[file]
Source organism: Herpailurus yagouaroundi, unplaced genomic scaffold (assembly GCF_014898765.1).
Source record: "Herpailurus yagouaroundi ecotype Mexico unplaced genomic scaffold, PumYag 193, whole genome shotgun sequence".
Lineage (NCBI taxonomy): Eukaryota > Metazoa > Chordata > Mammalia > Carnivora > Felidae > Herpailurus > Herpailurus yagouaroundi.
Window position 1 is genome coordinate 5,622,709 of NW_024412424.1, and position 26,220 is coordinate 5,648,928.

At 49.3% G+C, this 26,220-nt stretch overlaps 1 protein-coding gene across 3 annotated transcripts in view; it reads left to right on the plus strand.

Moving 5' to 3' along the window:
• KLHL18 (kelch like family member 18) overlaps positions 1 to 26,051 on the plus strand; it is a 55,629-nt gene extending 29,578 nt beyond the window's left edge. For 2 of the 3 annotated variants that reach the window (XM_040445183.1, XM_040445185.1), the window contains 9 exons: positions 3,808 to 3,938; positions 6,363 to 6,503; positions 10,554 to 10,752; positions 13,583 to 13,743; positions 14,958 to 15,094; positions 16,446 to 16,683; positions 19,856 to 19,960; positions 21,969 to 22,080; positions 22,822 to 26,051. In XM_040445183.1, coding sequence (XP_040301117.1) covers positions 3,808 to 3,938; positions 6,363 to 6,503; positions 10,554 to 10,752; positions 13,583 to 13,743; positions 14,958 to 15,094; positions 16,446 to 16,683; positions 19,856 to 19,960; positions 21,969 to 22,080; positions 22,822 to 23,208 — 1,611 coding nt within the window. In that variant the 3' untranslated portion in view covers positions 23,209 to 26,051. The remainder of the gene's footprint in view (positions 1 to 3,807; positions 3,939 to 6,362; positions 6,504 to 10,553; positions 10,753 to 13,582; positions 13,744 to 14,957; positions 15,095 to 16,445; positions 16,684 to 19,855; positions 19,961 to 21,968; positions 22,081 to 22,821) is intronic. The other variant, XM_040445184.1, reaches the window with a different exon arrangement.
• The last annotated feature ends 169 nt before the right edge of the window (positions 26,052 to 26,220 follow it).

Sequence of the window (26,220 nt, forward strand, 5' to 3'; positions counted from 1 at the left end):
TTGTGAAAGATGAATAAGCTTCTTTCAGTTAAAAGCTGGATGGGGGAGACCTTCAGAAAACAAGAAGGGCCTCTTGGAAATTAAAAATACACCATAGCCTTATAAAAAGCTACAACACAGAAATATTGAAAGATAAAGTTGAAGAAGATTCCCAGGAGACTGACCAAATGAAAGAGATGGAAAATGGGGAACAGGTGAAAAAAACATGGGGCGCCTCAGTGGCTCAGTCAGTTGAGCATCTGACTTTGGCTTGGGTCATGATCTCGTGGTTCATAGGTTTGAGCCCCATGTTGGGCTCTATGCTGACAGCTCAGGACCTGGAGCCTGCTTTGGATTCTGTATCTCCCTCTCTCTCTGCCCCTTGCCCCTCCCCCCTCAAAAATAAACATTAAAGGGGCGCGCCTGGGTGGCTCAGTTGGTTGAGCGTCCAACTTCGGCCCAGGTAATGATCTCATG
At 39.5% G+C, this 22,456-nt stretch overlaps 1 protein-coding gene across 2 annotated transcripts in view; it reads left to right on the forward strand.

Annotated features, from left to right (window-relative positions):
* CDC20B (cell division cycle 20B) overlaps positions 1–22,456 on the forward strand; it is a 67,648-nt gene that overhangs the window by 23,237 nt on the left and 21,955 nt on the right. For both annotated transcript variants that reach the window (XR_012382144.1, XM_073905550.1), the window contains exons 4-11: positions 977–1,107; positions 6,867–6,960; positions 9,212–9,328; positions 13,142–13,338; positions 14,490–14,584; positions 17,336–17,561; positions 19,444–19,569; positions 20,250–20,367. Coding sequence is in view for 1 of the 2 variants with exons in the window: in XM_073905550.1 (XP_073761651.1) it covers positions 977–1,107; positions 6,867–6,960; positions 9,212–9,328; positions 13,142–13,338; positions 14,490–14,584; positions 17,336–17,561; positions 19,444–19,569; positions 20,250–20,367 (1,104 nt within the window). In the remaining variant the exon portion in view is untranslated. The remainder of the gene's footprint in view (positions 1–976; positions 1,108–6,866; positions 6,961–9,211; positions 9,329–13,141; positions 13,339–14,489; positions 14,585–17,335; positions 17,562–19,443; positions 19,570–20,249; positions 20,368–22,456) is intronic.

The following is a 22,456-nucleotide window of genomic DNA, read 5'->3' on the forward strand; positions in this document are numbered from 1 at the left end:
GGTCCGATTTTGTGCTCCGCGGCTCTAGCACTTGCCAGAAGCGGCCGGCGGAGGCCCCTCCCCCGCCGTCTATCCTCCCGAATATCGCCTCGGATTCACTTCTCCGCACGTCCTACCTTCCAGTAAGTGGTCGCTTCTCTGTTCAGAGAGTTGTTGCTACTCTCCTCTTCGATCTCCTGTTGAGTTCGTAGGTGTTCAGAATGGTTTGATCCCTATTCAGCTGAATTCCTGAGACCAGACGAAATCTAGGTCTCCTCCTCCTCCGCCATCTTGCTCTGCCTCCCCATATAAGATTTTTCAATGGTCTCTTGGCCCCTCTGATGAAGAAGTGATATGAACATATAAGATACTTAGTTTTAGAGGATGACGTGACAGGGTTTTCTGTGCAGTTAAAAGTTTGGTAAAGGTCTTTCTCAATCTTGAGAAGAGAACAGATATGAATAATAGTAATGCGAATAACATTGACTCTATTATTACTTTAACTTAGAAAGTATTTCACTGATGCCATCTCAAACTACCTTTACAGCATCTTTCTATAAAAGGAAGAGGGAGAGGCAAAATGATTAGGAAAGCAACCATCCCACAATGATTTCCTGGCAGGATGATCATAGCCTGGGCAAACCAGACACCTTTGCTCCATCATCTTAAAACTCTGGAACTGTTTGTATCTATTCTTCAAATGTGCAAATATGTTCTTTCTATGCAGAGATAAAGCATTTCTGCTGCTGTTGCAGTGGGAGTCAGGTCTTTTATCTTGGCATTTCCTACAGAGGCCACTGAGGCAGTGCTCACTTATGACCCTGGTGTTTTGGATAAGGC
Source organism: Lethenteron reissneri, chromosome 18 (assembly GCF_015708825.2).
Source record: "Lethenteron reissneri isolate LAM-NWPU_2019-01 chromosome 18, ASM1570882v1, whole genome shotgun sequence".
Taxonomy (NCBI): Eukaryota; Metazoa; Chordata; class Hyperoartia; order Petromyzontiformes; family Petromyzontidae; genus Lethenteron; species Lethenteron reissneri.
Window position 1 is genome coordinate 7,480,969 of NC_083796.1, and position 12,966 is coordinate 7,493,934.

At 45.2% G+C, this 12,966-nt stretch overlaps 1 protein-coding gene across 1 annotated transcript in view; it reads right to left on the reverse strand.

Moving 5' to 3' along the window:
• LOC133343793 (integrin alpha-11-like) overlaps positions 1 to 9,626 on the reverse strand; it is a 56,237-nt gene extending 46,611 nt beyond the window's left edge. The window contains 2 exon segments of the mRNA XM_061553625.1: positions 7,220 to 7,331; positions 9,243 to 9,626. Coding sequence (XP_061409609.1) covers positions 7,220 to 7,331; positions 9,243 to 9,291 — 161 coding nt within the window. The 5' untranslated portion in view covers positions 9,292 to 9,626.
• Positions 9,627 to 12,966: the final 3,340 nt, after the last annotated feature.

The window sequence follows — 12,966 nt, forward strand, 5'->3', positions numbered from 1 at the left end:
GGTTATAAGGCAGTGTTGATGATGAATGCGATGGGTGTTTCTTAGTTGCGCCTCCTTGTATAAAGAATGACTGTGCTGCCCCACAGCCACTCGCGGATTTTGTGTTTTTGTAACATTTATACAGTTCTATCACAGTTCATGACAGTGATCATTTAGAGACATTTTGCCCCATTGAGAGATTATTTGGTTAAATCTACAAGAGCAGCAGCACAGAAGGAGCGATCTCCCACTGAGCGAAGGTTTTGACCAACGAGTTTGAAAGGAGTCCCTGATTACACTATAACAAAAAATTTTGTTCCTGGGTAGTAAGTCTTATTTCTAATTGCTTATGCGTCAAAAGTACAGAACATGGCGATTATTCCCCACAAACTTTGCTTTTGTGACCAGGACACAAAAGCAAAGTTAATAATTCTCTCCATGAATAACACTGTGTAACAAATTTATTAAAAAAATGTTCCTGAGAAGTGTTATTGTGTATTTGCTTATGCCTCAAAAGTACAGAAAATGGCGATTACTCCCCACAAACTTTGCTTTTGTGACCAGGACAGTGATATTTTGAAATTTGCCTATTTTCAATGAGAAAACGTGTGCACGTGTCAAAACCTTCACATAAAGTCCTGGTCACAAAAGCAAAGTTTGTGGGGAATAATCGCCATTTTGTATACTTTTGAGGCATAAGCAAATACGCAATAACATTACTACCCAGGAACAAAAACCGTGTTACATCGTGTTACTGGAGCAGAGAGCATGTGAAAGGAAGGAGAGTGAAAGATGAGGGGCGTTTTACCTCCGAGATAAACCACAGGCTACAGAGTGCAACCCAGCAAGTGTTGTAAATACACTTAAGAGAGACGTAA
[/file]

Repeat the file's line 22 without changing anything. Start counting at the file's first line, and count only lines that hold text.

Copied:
• LOC133343793 (integrin alpha-11-like) overlaps positions 1 to 9,626 on the reverse strand; it is a 56,237-nt gene extending 46,611 nt beyond the window's left edge. The window contains 2 exon segments of the mRNA XM_061553625.1: positions 7,220 to 7,331; positions 9,243 to 9,626. Coding sequence (XP_061409609.1) covers positions 7,220 to 7,331; positions 9,243 to 9,291 — 161 coding nt within the window. The 5' untranslated portion in view covers positions 9,292 to 9,626.